07-09-2008, 08:51 PM #12067
Join Date
Dec 2005
Posts
7,116

Quote Originally Posted by Marx & Lennon View Post
I'd be interested in knowing how a retired lumber mill worker manages to have a $72,000 annual income, since $7,200 goes to fuel his truck.
I did the math too. I'm guessing that either the reporter made a math error with this figure or else he did some darn good retirement planning along the way.
Last edited by herbal tee; 07-09-2008 at 08:55 PM.







Post#12068 at 07-11-2008 12:44 AM by Mr. Reed [at Intersection of History joined Jun 2001 #posts 4,376]
---
07-11-2008, 12:44 AM #12068
Join Date
Jun 2001
Location
Intersection of History
Posts
4,376

The sooner people start acquire the mindset of this article, the better for this nation.

A Tipping Point?


July 4, 2008

Many of us will be celebrating the nation's independence today the old-fashioned way at an outdoor gathering with food, fun and family. Americans can be counted on to take comfort in simple pleasures as the world is changing around them.

Certainly, some will opt to stay home and tend the barbecue grill rather than burn up gasoline costing more per tankful than most of us will spend on beer for our guests.

Our way of life has evolved over 232 years in ways that were unimaginable back when the Founders met in Philadelphia. But some years stand out as historical turning points. This could be one of them.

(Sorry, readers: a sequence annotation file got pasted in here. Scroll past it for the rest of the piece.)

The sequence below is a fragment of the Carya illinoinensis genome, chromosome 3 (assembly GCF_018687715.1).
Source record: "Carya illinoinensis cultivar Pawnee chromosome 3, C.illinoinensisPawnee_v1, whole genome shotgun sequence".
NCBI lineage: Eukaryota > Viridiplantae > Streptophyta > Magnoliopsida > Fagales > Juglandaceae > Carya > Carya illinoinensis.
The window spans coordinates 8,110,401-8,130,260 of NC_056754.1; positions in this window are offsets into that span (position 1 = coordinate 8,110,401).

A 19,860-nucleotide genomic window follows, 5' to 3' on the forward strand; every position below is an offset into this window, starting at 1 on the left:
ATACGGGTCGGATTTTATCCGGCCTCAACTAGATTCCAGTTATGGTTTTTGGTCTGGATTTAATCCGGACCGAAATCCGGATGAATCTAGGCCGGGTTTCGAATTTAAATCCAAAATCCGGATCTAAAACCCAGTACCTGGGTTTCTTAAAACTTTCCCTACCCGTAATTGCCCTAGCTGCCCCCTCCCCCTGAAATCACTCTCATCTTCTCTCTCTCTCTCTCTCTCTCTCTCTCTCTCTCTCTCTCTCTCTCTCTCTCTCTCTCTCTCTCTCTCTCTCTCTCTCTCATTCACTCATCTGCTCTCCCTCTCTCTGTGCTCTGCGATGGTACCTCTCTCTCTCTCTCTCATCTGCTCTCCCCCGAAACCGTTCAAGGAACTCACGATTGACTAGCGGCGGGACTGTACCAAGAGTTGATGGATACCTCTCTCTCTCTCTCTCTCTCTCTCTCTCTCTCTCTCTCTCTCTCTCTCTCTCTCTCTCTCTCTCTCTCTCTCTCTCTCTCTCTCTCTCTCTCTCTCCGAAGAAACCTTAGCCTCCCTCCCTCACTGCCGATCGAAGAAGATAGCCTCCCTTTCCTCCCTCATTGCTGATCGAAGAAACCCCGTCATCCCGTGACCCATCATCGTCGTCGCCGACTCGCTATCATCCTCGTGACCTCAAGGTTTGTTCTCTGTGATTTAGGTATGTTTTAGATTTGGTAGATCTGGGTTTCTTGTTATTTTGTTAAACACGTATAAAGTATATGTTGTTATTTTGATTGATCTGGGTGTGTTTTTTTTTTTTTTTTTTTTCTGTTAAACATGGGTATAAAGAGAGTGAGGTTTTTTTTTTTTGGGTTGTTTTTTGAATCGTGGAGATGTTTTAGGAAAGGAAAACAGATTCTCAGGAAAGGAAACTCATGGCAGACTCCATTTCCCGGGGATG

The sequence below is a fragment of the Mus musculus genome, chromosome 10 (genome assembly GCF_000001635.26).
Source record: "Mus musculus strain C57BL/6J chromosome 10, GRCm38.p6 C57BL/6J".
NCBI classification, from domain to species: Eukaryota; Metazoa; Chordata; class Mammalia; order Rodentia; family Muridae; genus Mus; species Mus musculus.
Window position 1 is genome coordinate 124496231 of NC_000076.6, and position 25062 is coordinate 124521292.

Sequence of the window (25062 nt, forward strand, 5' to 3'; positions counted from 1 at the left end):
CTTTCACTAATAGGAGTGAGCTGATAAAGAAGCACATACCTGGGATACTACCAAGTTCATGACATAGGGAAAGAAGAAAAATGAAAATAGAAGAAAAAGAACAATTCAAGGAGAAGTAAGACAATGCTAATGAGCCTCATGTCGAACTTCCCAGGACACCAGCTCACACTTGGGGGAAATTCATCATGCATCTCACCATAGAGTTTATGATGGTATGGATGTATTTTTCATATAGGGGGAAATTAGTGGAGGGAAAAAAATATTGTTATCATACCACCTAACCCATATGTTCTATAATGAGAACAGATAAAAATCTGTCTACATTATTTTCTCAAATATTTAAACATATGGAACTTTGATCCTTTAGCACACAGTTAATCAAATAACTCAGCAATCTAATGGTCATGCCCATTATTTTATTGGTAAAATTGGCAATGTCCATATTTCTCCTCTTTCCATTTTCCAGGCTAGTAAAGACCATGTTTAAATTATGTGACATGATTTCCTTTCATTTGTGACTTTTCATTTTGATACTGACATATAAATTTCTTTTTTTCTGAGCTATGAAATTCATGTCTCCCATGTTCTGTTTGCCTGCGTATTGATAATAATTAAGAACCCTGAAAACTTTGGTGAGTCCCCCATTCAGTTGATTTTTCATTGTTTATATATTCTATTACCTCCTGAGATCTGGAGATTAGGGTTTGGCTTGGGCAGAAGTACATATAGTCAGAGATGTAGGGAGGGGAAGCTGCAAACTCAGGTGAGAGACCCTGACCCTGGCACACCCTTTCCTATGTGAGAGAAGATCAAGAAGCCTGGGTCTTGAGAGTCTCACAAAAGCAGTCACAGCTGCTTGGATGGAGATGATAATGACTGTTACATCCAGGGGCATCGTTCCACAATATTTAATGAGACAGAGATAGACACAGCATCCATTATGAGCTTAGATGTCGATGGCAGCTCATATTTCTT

We wonder how America will function with the surge in energy costs that is making everything more expensive, from food to goods to getting to work. We cannot, alas, run on coffee, as the ads assert. The list of daily needs that depend on petroleum, directly or indirectly, is frighteningly long. How will the nation, fresh from a time of great prosperity, cope with deprivation?

Quality-of-life changes surely lie just ahead. These are scary times. But they are no less threatening than those the Founders confronted when creating a new nation from scratch.

Today, we look at their accomplishments with appropriate awe. A few noble men who believed in the principle of self-government and equality dared to challenge the king of England and his vast army for the right to stand on their own. And won.

They did it by uniting and acting together for the greater good.

This is a lesson for us all as we celebrate the endurance of the nation they forged and feel our way toward the future.